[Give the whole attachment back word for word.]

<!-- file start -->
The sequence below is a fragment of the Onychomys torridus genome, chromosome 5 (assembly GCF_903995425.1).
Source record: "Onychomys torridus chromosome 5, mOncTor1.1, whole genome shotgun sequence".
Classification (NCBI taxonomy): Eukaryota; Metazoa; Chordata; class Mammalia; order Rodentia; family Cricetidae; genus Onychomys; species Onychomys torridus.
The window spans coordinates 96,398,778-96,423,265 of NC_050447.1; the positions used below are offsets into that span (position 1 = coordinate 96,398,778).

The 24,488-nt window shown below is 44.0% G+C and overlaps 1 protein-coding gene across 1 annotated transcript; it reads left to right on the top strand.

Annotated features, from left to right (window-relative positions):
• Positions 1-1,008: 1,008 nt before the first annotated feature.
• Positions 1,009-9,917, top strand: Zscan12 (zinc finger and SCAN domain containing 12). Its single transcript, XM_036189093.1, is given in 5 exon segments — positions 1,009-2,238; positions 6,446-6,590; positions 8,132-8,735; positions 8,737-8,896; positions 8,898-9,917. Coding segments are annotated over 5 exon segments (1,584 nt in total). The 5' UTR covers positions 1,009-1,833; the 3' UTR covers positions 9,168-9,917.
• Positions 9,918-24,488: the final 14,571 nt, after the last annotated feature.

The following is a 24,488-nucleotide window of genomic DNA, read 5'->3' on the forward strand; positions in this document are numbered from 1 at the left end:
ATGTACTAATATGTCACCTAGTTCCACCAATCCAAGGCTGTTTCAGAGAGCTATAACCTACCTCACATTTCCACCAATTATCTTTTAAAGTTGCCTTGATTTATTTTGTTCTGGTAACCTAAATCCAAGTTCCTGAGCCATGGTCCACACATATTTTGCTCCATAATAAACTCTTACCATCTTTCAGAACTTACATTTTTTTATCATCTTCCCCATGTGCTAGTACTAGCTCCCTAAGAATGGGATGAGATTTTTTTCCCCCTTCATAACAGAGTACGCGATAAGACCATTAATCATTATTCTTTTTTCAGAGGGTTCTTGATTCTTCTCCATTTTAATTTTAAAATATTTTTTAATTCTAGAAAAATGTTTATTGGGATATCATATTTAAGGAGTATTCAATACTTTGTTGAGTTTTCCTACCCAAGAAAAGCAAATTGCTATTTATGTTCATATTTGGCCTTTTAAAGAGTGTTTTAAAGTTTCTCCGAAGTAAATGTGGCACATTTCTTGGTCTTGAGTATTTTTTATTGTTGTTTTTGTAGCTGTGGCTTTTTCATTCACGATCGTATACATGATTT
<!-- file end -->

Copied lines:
The sequence below is a fragment of the Onychomys torridus genome, chromosome 5 (assembly GCF_903995425.1).
Source record: "Onychomys torridus chromosome 5, mOncTor1.1, whole genome shotgun sequence".
Classification (NCBI taxonomy): Eukaryota; Metazoa; Chordata; class Mammalia; order Rodentia; family Cricetidae; genus Onychomys; species Onychomys torridus.
The window spans coordinates 96,398,778-96,423,265 of NC_050447.1; the positions used below are offsets into that span (position 1 = coordinate 96,398,778).

The 24,488-nt window shown below is 44.0% G+C and overlaps 1 protein-coding gene across 1 annotated transcript; it reads left to right on the top strand.

Annotated features, from left to right (window-relative positions):
• Positions 1-1,008: 1,008 nt before the first annotated feature.
• Positions 1,009-9,917, top strand: Zscan12 (zinc finger and SCAN domain containing 12). Its single transcript, XM_036189093.1, is given in 5 exon segments — positions 1,009-2,238; positions 6,446-6,590; positions 8,132-8,735; positions 8,737-8,896; positions 8,898-9,917. Coding segments are annotated over 5 exon segments (1,584 nt in total). The 5' UTR covers positions 1,009-1,833; the 3' UTR covers positions 9,168-9,917.
• Positions 9,918-24,488: the final 14,571 nt, after the last annotated feature.

The following is a 24,488-nucleotide window of genomic DNA, read 5'->3' on the forward strand; positions in this document are numbered from 1 at the left end:
ATGTACTAATATGTCACCTAGTTCCACCAATCCAAGGCTGTTTCAGAGAGCTATAACCTACCTCACATTTCCACCAATTATCTTTTAAAGTTGCCTTGATTTATTTTGTTCTGGTAACCTAAATCCAAGTTCCTGAGCCATGGTCCACACATATTTTGCTCCATAATAAACTCTTACCATCTTTCAGAACTTACATTTTTTTATCATCTTCCCCATGTGCTAGTACTAGCTCCCTAAGAATGGGATGAGATTTTTTTCCCCCTTCATAACAGAGTACGCGATAAGACCATTAATCATTATTCTTTTTTCAGAGGGTTCTTGATTCTTCTCCATTTTAATTTTAAAATATTTTTTAATTCTAGAAAAATGTTTATTGGGATATCATATTTAAGGAGTATTCAATACTTTGTTGAGTTTTCCTACCCAAGAAAAGCAAATTGCTATTTATGTTCATATTTGGCCTTTTAAAGAGTGTTTTAAAGTTTCTCCGAAGTAAATGTGGCACATTTCTTGGTCTTGAGTATTTTTTATTGTTGTTTTTGTAGCTGTGGCTTTTTCATTCACGATCGTATACATGATTT